Using a VPN when creating and accessing Dropbox can help put your data on servers outside of the U.S. This is especially relevant if you are concerned about U.S. privacy laws that favor the government (such as the Patriot Act and Freedom Act).
How Has Dropbox Shored Up Its Security Issues?
Partially in response to the backlash Dropbox received from data breaches and self-inflicted mistakes, it posted an in-depth security whitepaper and addressed its security stance and improvement efforts through a series of blog posts.
Dropbox maintains a dedicated webpage of security blog posts that provides transparency and information on the steps it takes to protect your account and data. However, as long as Dropbox has access to your account, the potential for another data leak or breach exists.
Best Practices to Protect Your Dropbox Files
Even with Dropbox’s overall strong security, you can take steps to keep your account secure. Practicing common sense internet safety habits is one of the best ways to protect your Dropbox files:
- Don’t use easy-to-guess passwords.
- Frequently change your password.
- Enable two-factor authentication.
- Keep your system and applications updated for the latest security settings.
If you use Dropbox Business, you will have access to private encryption, perhaps as early as this year. Until then, and for Dropbox personal users, we can’t recommend storing sensitive or confidential data on your account. However, third-party encryption software is an option.
Third-party encryption software enables private encryption on your device before you transfer data to and from your Dropbox account. This is what Boxcryptor does (and why Dropbox purchased the company). Although you can no longer create a Boxcryptor account, there are plenty of options to choose from in our list of the best third-party encryption software.
Top 3 Dropbox Alternatives
Dropbox may be one of the original cloud storage services, but it isn’t the only option and, for some, there may be better choices. Here are three alternatives to Dropbox to consider.
- Excellent security
- Private encryption
- Slower sync speeds
Sync.com offers private encryption for all accounts, even its free ones. This is something that Dropbox can’t claim, which makes Sync.com an excellent choice as a secure and private cloud storage option. Sync.com has great file sharing and versioning, as our Sync.com review details.
Another feature of Sync.com is its vault, which functions as a bare-bones cloud backup of your account. It won’t replace a full cloud backup service, but is a nice addition to your account. In our Sync.com vs Dropbox article, we compare the services, which will help you make an informed decision between the two. Try Sync.com for yourself with its 5GB free plan.
- Price per user
- Price per user
- Unlimited GB
- Zero-knowledge encryption
- Fast syncing
- EU & U.S. data centers
- Private encryption costs extra
- No document integration
pCloud positions itself as a solid Dropbox alternative (check out our pCloud vs Dropbox to see how we compare the two providers). pCloud uses the same security features as Dropbox for data at rest and in transit. All pCloud accounts can get access to an encrypted folder which is zero-knowledge. However, this feature costs extra, even with pCloud’s paid accounts.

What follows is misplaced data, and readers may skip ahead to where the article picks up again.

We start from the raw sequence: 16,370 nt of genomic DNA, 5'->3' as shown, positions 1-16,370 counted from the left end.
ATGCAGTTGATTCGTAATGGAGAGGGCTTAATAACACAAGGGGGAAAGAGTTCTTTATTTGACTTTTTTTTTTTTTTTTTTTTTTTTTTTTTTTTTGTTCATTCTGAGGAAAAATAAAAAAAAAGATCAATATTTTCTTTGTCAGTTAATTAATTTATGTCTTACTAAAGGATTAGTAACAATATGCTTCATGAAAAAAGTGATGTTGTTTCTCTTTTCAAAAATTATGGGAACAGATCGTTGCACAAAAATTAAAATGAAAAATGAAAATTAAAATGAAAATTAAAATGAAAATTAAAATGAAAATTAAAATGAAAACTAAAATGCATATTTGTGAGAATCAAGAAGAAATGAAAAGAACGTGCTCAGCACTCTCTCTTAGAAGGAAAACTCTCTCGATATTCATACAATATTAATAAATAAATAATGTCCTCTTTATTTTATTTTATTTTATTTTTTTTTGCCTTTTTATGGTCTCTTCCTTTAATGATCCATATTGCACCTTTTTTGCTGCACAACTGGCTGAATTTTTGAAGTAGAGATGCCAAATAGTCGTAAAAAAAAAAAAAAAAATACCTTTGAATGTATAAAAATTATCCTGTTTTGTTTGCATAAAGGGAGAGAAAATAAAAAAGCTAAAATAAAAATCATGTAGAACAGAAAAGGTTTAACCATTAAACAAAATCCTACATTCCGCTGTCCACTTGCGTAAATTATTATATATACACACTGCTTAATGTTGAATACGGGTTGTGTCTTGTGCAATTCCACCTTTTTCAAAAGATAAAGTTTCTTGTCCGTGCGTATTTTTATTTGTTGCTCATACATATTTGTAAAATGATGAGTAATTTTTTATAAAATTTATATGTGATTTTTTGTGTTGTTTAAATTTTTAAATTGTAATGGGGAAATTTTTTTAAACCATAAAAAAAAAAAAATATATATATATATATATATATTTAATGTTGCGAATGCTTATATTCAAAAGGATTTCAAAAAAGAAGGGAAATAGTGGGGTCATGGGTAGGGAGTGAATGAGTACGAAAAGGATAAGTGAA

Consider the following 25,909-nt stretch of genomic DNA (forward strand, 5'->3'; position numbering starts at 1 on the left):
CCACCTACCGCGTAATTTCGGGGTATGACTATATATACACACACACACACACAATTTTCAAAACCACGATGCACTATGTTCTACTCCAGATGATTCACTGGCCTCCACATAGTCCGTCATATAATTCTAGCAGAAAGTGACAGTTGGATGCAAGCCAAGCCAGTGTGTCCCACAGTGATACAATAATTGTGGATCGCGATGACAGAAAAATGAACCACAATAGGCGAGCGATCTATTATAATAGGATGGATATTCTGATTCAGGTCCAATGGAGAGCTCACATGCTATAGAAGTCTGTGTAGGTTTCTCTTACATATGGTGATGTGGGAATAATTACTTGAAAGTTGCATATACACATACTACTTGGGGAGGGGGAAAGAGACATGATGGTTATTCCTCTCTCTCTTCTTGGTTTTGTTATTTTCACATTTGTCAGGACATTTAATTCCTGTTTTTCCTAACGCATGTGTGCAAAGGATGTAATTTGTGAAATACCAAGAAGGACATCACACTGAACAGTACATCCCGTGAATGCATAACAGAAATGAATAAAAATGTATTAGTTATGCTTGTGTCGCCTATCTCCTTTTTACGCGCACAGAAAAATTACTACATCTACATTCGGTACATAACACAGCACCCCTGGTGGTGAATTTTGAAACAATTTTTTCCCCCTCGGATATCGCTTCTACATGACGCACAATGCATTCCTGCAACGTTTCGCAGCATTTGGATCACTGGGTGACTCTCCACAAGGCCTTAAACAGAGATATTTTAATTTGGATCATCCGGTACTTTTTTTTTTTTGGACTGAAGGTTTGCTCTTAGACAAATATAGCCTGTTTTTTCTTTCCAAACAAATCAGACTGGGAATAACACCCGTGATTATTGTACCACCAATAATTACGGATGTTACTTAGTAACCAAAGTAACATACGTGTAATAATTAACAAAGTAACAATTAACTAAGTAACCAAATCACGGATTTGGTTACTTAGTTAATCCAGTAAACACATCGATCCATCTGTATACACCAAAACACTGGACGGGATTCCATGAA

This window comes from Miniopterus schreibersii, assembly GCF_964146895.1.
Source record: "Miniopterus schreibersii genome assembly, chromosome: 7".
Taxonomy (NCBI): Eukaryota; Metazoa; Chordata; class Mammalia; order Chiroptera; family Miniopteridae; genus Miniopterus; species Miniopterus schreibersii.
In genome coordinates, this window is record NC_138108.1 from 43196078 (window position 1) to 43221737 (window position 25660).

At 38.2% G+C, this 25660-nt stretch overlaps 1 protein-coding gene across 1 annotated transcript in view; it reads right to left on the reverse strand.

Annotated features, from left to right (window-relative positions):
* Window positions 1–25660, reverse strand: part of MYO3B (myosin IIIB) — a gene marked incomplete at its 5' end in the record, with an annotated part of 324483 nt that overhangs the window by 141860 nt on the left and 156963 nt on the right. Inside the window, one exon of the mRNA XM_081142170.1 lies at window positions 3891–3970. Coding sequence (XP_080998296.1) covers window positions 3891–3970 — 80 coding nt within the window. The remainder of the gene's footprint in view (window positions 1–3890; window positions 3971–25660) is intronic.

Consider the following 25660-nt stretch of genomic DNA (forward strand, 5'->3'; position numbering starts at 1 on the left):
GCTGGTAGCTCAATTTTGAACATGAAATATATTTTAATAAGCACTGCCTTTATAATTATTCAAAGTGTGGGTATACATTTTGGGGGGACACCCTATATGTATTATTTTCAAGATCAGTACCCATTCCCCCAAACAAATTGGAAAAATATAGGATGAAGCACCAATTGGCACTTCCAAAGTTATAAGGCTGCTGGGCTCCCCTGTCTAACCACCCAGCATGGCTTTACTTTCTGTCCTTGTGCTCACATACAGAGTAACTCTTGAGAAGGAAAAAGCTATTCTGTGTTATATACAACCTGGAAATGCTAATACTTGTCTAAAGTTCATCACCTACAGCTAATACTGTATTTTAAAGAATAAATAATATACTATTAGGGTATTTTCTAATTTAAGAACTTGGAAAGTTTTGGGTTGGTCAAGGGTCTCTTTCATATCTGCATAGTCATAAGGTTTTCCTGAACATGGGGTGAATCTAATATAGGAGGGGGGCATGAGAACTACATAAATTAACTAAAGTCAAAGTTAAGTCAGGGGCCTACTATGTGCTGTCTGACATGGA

As a Swiss-based company, pCloud account holders that choose the EU data region enjoy some of the best privacy laws in the world. pCloud’s other data center resides in Dallas, Texas. However, no matter where you live, you can choose the U.S. or EU data center upon sign-up or request pCloud transfer your data (for a one-time fee). Read the full pCloud review or sign up for its free plan that comes with 10GB.
- Price per user (minimum 3)
- Price per user (minimum 3)
- Zero-knowledge encryption
- Encrypted sharing links
- Plenty of free storage
- High prices for paid plans
- Not good for collaboration
MEGA offers two features that Dropbox can’t compete with: private encryption on all accounts and a free account that comes with 20GB of storage (ten times more than Dropbox’s 2GB free account). Perhaps the most important thing to remember with a MEGA account is not to lose your login information. If you do, MEGA can’t help you, as it cannot access your data.
As we highlight in our MEGA vs Dropbox article, privacy is MEGA’s main focus. As private and secure as a MEGA account is, it could be better for collaboration and productivity, even between MEGA users. Additionally, MEGA does not boast many third-party integrations, which is a common trade-off for strict privacy and security. Read the full MEGA review or try the MEGA free plan for yourself.
- File transfer: 2TB (Monthly plan) 24TB (yearly plan)
- File transfer: (monthly plan) 96TB (yearly plan)
- File transfer: 16TB (monthly plan) 192TB (yearly plan)
- Price per user (minimum 3)
- Unlimited GB
Final Thoughts: Dropbox Security Issues
Dropbox has suffered some embarrassing mistakes that exposed its users’ data and successful data breaches executed by cybercriminals. It’s no surprise that in 2014, Edward Snowden advocated the use of SpiderOak instead of Dropbox. To its credit, Dropbox shored up its security vulnerabilities, and for most users, it is a safe and secure cloud storage experience.
How confident are you in Dropbox’s security? Did you use Dropbox and leave it for another cloud storage provider? If you’re with Dropbox now, do its past security issues concern you? Let us know in the comments section below, and thank you for reading.